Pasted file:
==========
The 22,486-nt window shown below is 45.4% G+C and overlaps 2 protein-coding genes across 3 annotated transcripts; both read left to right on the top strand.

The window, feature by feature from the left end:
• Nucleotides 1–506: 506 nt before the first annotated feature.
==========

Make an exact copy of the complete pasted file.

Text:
The 22,486-nt window shown below is 45.4% G+C and overlaps 2 protein-coding genes across 3 annotated transcripts; both read left to right on the top strand.

The window, feature by feature from the left end:
• Nucleotides 1–506: 506 nt before the first annotated feature.